Highland Sky 40 miler

Canaan Valley, West Virginia
June 19, 2004
by Marcia Peters

[Editor's Note: Marcia Peters is primarily a Buzzard, but she is also a VHTRC member and she sent this to us also.]

Marcia Peters finishes 2004 BRRA small contingent of the LRRC Buzzards headed down to Davis, West Virginia (Canaan Valley) to take on a new race born in 2003. This 40 mile race claimed to be tough and in fact, the R.D. extended the cut offs in the race in order to make it more doable for slower runners. Of course, to me, that immediately made it interesting and decided it was time to try a new race.

The race director talked to us about the course and how it had rained more than 3 inches that very morning, so we knew we were gonna get wet! Our race packets included a tee shirt, but the nice Patagonia shirt required that we finish the race, a great incentive to get me to the finish.

We were bused to the start at 5:00 am for a 6:00 am start. We had 12 hours to finish. The day was cool and overcast, and rain was called for later on and of course, it did.

The first 20 miles were said to be very rocky with a 2,300 foot climb in the first 10 (up to 4,500+ feet in elevation). The lush forest, ferns and never ending water kept things interesting. I was hanging onto a group led by Hunt Bartine, a Delaware Traildawg going into the first aide station. We pushed that section hard (I thought) but it still took us 2 hrs 20 min to go 10 miles. The trail has one of the most technical sections I’ve ever run. Leaving the aide station with Diana Stump and Hunt, we were chatting about the fact that the course was like Escarpment, Laurel Highlands and MMT all wrapped up into one and suddenly, I found myself on the ground (this was a road section!). My hands, arm and knee were cut and I knew I had to take a few minutes to regroup. I couldn’t decide what to do, should I drop, should I go back to the aide station and see if they have first aide, or just sit down and compose myself. The air was just cold enough to make the cuts ever so painful, so once I figured out how to warm my hands up, the pain went away and I decided to just keep going. But I did seriously consider calling it a day. Over the next 5 miles, I ran alone and fell 3 more times, right smack on my hands each time (I’m thinking next time I’m wearing gloves!).

Coming into the 20 mile aide station, I ran into Hunt walking up the road. I guess he wasn’t feelin too good and Diana was nowhere in sight. That was good incentive to keep it moving! I got into the aide station and there were lots of runners and crew busy getting into drop bags, etc. I got fresh socks and shoe inserts and started down the 7.5 mile road section, which first time in my life, I was really looking forward to. It was referred to the “road to the sky” and it certainly was—low growing brush, lots of rock and gnarly pines. Parts of it kind of reminded me of Mt. Washington, where Lar, my husband and I had hiked the summer before. You had to make it to the aide station at the end of the road section by 1:30 pm in order not to be pulled from the race. I got in about 11:55am and was psyched and feeling good, ready to get back on trail.

The next section was an open rocky section, all down hill, until you got to the “BOG”! From there, we ran 5 miles of wet, mucky, smelly, black muddy BOG. It was exhausting! There were actually people in there hiking (what were they thinking???). Then I thought “what was I thinking” ??? Anyway, I just kept running, running, running. Some guy named George latched on to me (his first ultra) and that helped make the time move along.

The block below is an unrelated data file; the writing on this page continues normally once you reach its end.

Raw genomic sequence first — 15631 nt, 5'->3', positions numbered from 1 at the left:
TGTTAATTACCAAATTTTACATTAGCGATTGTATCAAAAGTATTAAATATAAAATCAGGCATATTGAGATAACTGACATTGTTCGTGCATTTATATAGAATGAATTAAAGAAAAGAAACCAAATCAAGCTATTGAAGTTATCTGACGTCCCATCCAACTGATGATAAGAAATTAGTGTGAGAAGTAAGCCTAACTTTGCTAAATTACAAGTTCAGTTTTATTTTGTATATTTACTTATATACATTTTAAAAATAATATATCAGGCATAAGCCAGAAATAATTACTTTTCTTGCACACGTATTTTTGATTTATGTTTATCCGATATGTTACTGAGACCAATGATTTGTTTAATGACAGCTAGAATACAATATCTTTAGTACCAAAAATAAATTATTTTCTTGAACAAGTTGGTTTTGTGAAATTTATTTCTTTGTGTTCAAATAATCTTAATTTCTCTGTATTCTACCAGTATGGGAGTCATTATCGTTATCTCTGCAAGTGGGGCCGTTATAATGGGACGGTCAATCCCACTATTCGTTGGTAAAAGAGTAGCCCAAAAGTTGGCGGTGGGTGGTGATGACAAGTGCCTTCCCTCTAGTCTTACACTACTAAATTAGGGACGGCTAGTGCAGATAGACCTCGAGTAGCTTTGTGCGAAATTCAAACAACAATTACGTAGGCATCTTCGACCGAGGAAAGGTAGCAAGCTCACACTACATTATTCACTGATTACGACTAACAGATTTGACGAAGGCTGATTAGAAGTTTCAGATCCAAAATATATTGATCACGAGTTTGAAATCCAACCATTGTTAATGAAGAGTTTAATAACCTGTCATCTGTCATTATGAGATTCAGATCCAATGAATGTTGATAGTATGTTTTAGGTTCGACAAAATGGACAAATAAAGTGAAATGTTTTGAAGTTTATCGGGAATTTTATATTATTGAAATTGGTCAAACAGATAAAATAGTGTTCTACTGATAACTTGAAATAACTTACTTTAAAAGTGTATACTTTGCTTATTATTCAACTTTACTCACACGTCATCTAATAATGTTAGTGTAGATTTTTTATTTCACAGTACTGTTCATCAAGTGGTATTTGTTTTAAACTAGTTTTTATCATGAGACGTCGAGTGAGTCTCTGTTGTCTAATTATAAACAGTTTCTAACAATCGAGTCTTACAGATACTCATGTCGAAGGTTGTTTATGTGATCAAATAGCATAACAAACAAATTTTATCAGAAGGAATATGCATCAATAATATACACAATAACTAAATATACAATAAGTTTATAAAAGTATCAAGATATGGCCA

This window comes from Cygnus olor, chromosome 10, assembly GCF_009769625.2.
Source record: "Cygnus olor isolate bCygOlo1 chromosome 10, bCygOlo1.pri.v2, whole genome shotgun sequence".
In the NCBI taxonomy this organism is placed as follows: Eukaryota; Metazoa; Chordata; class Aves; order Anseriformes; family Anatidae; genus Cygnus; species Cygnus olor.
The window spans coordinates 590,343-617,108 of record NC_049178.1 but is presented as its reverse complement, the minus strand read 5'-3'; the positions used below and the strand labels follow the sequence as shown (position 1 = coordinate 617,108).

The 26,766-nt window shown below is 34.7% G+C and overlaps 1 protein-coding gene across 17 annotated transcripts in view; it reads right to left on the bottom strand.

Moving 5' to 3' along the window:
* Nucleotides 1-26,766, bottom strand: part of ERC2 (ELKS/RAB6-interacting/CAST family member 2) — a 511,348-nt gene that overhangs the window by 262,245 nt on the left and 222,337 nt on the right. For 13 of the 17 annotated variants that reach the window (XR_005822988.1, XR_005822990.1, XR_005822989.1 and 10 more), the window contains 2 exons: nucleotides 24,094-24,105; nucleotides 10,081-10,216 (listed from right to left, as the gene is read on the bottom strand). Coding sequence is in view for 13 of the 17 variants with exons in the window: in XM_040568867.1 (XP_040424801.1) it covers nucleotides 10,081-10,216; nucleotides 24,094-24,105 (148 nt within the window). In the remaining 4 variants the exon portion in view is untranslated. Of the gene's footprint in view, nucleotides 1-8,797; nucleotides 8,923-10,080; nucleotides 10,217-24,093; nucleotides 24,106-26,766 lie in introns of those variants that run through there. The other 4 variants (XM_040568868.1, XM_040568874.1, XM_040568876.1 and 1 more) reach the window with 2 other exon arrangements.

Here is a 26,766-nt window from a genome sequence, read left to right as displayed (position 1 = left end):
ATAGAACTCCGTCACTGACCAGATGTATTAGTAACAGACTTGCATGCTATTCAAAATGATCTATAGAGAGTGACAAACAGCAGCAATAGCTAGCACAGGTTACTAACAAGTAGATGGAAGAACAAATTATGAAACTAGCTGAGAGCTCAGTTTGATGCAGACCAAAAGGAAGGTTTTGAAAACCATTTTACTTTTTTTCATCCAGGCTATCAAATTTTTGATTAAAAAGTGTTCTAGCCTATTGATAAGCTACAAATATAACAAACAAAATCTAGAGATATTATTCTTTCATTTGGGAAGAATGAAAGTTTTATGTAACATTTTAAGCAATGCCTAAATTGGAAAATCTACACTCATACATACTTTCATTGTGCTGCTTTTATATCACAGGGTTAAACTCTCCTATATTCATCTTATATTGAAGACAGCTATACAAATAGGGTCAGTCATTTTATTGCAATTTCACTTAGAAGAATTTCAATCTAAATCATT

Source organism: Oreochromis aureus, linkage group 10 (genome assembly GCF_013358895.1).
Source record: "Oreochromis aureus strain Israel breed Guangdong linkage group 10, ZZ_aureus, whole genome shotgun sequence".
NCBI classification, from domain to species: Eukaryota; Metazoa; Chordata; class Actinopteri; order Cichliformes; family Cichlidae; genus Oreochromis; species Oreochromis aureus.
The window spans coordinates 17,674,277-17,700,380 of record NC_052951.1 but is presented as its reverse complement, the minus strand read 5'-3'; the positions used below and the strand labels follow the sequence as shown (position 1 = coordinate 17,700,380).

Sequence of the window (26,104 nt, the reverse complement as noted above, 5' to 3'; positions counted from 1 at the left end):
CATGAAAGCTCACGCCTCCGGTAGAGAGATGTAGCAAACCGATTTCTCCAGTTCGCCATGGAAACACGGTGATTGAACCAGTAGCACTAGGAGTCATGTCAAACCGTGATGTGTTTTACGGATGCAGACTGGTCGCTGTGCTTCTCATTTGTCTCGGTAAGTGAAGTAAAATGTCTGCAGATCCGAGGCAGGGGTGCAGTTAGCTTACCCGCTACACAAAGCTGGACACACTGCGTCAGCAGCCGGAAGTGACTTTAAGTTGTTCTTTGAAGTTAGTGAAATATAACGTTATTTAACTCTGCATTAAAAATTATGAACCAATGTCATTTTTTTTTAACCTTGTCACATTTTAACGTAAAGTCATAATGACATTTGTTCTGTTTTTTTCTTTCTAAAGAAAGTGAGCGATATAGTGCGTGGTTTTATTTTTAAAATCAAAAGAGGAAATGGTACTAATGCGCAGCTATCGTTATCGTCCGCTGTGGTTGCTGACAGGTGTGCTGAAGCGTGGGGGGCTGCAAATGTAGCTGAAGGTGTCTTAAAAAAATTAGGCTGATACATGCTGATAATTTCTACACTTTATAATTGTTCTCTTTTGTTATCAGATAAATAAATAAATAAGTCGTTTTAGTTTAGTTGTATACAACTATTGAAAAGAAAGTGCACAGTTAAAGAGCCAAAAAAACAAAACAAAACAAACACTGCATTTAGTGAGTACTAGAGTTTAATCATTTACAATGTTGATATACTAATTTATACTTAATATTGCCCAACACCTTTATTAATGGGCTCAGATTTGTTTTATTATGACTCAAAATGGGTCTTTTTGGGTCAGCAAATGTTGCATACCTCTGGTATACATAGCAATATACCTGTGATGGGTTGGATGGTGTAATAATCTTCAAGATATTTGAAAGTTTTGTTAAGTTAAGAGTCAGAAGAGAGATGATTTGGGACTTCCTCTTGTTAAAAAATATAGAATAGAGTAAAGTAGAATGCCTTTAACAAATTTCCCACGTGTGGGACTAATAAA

The next section was at Canaan Ski Resort, where were running across the top of the ski area, they simply mowed a trail for us to run on and we could look out over the valley. I saw Frank Probst there and chatted with him a moment. He wasn’t feelin too hot at that point. They had a little aide station set up there and told us we had 2.7 miles to the next aide. Well that was the longest 2.7 miles. You see what happened was the R.D. marked a section where there was literally no trail, just markers running down through the woods and there had been so much rain, that the terrain was just all mud, and we just kept sliding down, down down. Oh and I didn’t mention that there was a motorcross race going on in the same area, so our wilderness bliss was interrupted by lots of noise and gas fumes.

Everything starts to run together from here as far as the trail goes, but we ended up on a short road section, about 2 miles and at the end of it, suddenly I was running down a main road and some guy drives by and says “hey you aren’t in the race, are you?” Now, I’m running down a road, with a camelbak on my back and a race number on my shorts, what do ya think??? Anyway, of course, I said yes and he proceeds to tell me I’m off course. This is 36ish miles into the race and it’s not appreciated that I’ve run more than one single step more than I must. Anyway, he showed me the way and I got back on trail. You see, in trail runs, if you’re coming to a right turn, they’ll put a double colored marker on the right side of the road/trail. In this case, they put the marker on the right, and had us turning left. So I asked him to correct it so no one else would make the same mistake. Of course, George had followed me too. Anyway, we got back on trail and before we knew it, we were on the home stretch.

I came into the finish at 9:18 and they handed me my Patagonia finishers shirt and told me I was the masters winner. Diana finished about 25 minutes ahead, as 4th woman overall!

Not sure I’ll go back, but it was definitely worth the experience of trying something new. It gives some of the other tough races we’ve done a run for their money. . .

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